Eighteen students from the University of Georgia decided to forgo the traditional Spring Break party vacation in Southwest Florida to focus on a more community service-based week off.
The out-of-state volunteers are involved with Impact, a program that is substance-free, affordable and equal opportunity. The group, led by two co-site leaders, drove two vans down to Lee County from Athens to work five eight-hour days at different sites in the area.
The newly named program, which used to be called Alternative Spring Break, has been a focus locally for two years and aided in the facilitation process by Lee County Parks & Recreation.
"They selected Lee County last year and had such a successful time working with us for the 40 hours that we welcomed them back with open arms," said Vicki Little, senior programmer for Lee Parks (ck/////title). "It's a well-structured program. Each outreach group has a focus - whether it is Habitat for Humanity or working with youth groups."
Little said the group this year is helping with the removal of exotic vegetation, cleaning trails and a variety of land stewardship services. On Friday, the group was supplied County-owned kayaks to performed waterway maintenance on a mangrove trail that circumnavigates Plover Island (near Bunche Beach) by clearing out mangrove branches or other debris that have fallen or needs to be cleaned up for access.
"We're clearing some of the beautiful mangrove pathways so that our visitors can paddle through," she said.
The Georgia students spent their early week work days cleaning up ground litter, debris and removing exotics at Hickey's Creek Mitigation on Monday, Matanzas Pass Preserve on Tuesday under the helm of Jim Rodwell, San Carlos Island Maritime Park on Wednesday and Six-Mile Cypress Slough on Thursday.
"We have had groups of students sign up for these outreach programs and do community service at various locations where they go out and try to make an impact in the area," said Cameron Prybol, one of the area co-site leaders. "We set it up as a traditional 40-hour-a-week work week. The main focus of the trip is service. We don't want to come down here and just have fun. We want to be able to serve the community as much as we can."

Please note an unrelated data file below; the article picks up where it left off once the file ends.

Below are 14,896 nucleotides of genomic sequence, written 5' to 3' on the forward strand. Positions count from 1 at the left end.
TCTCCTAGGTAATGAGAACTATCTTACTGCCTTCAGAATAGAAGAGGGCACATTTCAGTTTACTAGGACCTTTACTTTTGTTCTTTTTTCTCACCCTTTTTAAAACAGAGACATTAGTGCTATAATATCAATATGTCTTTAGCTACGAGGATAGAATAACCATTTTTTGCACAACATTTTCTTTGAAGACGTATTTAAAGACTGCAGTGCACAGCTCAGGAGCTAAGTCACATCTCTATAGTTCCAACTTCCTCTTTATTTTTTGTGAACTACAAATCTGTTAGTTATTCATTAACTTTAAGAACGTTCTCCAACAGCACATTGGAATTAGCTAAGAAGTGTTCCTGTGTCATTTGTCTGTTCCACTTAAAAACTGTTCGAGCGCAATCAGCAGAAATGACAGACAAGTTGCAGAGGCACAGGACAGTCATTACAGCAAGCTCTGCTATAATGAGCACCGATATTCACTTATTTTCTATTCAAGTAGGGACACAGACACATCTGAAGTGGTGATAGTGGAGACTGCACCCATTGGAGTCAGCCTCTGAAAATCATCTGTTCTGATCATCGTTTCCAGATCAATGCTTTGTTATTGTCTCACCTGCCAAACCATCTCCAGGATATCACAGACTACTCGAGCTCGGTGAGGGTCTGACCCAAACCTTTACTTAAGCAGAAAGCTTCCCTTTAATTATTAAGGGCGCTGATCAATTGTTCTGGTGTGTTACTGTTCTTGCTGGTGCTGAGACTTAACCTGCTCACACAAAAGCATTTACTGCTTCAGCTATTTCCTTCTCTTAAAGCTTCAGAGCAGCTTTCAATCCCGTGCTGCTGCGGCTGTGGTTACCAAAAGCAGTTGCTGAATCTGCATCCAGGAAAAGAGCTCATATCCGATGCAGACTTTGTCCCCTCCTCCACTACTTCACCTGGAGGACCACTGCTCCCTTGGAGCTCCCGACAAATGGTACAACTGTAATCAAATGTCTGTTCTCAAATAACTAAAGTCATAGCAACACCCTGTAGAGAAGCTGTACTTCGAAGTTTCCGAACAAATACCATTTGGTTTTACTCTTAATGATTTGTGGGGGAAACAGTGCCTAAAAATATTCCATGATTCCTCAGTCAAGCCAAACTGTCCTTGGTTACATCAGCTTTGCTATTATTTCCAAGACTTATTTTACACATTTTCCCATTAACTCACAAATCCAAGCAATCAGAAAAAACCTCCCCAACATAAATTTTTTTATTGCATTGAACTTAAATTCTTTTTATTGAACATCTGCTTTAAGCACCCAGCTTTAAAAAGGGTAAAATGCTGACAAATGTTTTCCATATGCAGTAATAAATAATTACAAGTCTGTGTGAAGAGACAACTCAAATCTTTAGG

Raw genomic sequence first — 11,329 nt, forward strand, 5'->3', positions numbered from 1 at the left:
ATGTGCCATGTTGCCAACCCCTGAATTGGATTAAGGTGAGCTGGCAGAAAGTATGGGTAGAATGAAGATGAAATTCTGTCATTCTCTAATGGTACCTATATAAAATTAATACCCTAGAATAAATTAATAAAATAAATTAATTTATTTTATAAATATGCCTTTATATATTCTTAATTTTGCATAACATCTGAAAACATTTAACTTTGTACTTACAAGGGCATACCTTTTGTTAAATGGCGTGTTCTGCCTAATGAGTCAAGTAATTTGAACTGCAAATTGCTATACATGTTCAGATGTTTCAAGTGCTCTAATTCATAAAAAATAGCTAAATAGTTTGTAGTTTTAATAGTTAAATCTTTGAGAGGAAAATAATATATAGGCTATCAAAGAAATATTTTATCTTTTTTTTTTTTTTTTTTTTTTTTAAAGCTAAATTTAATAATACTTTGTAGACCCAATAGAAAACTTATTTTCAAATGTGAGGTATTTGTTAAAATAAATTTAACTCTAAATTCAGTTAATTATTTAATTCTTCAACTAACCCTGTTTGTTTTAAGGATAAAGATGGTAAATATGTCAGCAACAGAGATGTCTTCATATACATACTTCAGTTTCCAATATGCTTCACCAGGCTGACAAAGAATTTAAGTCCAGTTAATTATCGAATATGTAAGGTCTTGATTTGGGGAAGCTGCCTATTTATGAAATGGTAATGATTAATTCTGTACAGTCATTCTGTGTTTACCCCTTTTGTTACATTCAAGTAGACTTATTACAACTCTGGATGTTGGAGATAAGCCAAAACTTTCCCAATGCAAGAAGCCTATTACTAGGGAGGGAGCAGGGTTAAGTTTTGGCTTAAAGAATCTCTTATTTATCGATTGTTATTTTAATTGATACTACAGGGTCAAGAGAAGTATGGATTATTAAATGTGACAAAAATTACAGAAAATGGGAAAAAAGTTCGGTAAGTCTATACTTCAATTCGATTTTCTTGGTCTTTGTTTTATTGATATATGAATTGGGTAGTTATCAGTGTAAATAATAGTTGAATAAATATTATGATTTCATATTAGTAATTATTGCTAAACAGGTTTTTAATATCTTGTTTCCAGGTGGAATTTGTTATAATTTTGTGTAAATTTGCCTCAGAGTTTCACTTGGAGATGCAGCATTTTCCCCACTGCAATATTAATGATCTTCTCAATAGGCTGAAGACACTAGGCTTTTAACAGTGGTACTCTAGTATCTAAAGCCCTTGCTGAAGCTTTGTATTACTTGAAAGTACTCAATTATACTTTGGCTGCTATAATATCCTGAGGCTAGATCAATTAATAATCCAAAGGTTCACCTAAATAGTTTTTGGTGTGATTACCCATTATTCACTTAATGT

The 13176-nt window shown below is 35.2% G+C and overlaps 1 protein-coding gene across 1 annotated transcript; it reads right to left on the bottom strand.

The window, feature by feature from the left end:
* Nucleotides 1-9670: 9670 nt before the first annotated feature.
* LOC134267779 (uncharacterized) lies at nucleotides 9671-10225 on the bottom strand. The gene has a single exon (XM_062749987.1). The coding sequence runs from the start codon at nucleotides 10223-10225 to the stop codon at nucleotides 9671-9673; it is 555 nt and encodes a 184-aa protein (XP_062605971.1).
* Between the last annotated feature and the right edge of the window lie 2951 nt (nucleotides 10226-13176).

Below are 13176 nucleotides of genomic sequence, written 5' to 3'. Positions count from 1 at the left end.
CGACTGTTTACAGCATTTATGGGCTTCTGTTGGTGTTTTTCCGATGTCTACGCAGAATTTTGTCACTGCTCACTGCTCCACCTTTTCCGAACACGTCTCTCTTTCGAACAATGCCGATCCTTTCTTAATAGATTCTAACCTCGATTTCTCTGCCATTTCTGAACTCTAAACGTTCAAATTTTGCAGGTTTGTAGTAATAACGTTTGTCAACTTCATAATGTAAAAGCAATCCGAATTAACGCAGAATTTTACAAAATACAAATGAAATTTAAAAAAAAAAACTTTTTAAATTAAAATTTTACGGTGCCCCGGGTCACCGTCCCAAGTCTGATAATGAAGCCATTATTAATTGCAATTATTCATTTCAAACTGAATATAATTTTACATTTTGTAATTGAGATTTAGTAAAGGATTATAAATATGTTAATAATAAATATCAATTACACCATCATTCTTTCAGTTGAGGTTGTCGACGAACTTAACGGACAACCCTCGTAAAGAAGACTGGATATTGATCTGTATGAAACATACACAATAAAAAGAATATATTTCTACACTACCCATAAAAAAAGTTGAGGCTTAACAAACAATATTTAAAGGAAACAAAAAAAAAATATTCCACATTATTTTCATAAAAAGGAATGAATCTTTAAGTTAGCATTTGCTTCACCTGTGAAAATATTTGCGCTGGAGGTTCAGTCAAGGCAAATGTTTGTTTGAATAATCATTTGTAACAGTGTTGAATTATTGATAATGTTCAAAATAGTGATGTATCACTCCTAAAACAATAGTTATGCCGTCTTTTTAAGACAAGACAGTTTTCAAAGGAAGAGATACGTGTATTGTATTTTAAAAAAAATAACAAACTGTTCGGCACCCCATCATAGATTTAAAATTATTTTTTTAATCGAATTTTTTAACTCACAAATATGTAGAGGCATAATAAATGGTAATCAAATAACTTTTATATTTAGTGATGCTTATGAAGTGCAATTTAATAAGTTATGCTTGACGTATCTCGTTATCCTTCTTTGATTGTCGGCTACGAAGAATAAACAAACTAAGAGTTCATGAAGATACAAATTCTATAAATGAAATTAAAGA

Georgia had 20 trips planned this year, four of them in Florida.
"The entire thing is started and run by students," said Prybol, who is in his second year in the program. "It's been a great experience. It's so rewarding because you actually get to do work. All of your parks around here are complete gems."
The entire program is based on a lottery system. While site leaders apply for the position, everyone else needs to sign up. There is no ranking, and it's completely random, says Prybol.
"We try to make it affordable. It's $175 for the entire week, and that includes everything," he said. "A lot of what the students get is donation-based, including food and shelter."
The Georgia students stayed in a local church in sleeping bags. Lee parks supplied the equipment and the training for work. On Friday, the Lee County Visitor & Convention Bureau supplied lunch.
This particular spring break mentality is worthy for the environmentally conscious and those who are looking to build their resume through community service.
Prybol, a Biochemestry major with an emphasis in environmental issues and research, sees the opportunity in such a working vacation.
"Instead of just going out on the beach with a bunch of friends and a case of beer, you actually get to experience things that you would never have the opportunity to do in any other time of the year, especially during your education," he said.
Ginny Leviton, the other co-site leader, is on her third year in the program. She is an Environmental Health major who has also done environmental research recently in Maryland.
"I love service. This is kind of what I am heading towards in the future and with helping people," she said.